The promoter of a private bill or a local bill must give written notice of the intention to introduce the bill before the bill can
(1) Every notice must be headed with the title by which the Act is to be known.
(2) The notice must state—
(a) that it is the intention of the promoter to promote the bill, and
(b) the objects of the bill, and
(c) the postal address of the promoter, or the promoter’s solicitor or agent, to which communications may be sent, and
(d) the address of the promoter, or other place specified in clause 7, at which a copy of the bill may be inspected, and
(e) the website on which a copy of the bill is publicly available, and
(f) the dates of the period during which the bill will be available for inspection.
(1) A notice must be published at least once in each of two consecutive calendar weeks,—
(a) if for a private bill, in a daily newspaper circulating in each of the cities of Auckland, Hamilton, Wellington, Christchurch, and Dunedin:
(b) if for a private bill affecting any land or if for a local bill—
(i) in one or more daily newspapers circulating in the locality in which the land is situated or the region or district of the local authority, or
(ii) in one or more other newspapers that have at least an equivalent circulation in that locality or region or district to the daily newspapers circulating in that region or district.
(2) The promoter or the promoter’s solicitor or agent must ensure that the notice is publicly available on a website that is maintained by or on behalf of the promoter or the promoter’s solicitor or agent, for at least two calendar weeks after the day on which the notice is first published under paragraph (1).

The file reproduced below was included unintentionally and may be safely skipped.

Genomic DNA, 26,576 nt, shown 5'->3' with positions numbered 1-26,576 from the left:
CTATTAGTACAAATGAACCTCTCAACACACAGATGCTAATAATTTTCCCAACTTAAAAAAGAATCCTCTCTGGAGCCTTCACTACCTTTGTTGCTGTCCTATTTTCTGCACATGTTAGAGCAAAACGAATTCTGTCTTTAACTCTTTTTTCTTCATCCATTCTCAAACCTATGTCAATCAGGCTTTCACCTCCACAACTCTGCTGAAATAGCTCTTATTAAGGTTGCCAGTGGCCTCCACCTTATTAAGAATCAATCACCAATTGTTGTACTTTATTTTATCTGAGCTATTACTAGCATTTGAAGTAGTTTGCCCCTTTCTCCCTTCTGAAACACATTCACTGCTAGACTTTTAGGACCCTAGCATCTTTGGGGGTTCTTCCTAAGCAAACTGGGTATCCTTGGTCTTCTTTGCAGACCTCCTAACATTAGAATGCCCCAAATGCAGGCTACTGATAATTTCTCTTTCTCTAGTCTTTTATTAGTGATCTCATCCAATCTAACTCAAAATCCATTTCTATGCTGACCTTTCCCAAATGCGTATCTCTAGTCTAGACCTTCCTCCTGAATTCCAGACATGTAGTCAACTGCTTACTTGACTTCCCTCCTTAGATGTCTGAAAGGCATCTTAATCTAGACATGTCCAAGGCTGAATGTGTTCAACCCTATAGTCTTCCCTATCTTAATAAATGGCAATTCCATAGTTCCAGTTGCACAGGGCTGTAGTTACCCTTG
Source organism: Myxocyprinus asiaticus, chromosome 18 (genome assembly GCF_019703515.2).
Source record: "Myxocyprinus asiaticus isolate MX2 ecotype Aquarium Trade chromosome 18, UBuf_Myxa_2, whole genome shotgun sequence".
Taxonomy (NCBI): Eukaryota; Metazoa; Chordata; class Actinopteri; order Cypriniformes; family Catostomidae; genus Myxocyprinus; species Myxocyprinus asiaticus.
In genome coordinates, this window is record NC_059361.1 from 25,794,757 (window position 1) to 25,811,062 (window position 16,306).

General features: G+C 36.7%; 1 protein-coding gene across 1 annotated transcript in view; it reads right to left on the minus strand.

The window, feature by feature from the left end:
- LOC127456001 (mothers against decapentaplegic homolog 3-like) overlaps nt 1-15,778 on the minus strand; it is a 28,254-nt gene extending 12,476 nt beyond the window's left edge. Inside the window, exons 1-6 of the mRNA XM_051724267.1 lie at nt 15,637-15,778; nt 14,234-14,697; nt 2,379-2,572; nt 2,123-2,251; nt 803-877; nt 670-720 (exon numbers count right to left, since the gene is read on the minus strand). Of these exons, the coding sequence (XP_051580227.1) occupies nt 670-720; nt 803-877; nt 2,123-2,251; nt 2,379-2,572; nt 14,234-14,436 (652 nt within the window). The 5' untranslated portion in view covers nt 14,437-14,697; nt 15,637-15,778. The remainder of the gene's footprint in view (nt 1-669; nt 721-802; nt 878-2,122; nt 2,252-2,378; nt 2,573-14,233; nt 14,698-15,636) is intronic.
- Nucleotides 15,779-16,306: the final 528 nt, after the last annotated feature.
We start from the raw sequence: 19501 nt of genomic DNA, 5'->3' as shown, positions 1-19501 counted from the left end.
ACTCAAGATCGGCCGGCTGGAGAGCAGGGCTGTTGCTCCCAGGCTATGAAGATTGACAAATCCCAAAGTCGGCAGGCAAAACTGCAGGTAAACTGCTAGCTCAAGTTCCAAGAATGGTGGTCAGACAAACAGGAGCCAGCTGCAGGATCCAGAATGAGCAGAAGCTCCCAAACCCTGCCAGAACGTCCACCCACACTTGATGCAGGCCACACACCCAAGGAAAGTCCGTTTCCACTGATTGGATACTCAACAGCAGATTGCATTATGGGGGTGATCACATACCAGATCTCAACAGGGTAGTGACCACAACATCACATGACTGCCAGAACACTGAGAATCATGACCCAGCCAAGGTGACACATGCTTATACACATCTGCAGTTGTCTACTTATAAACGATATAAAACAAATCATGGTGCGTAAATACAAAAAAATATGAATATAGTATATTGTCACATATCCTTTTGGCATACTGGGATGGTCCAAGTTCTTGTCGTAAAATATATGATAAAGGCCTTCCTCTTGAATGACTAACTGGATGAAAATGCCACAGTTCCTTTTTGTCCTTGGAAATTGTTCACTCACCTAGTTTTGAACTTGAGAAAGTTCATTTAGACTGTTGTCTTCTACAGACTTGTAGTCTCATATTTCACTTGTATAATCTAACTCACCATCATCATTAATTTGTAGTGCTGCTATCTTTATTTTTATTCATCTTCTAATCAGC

(1) The promoter of a private bill or local bill must give notice to every person who, to the knowledge of the promoter, has a direct interest in the subject-matter of the bill or in the exercise of any power proposed to be given by the bill.
(2) Without limiting the generality of paragraph (1), notice must
(a) if the bill may affect the public revenues or the rights and prerogatives of the Crown, to the Secretary to the Treasury and the Solicitor-General:
(b) if the bill proposes to modify, restrict, repeal, or amend the provisions of an Act of Parliament, to the chief executive of the Government department or agency charged with the administration of that Act:
(c) if the bill may affect liability under an Inland Revenue Act, to the Commissioner of Inland Revenue:
(d) if the bill may affect liability to excise duty or a related duty, to the chief executive of the New Zealand Customs Service:
(e) if the bill involves the alienation or disposal of Crown land or the exchange of Crown land for other land, to the Commissioner of Crown Lands:
(f) if the bill affects land administered under enactments for the time being relating to reserves, national parks, conservation areas, or otherwise for conservation purposes, to the chief executive of the responsible department:
(g) if the bill relates to the transfer of title to land, to the Registrar-General of Land:
(h) if the bill affects a charitable trust, to the Solicitor-General:
(i) if the bill affects the incorporation or registration of any body corporate, to the relevant registering authority.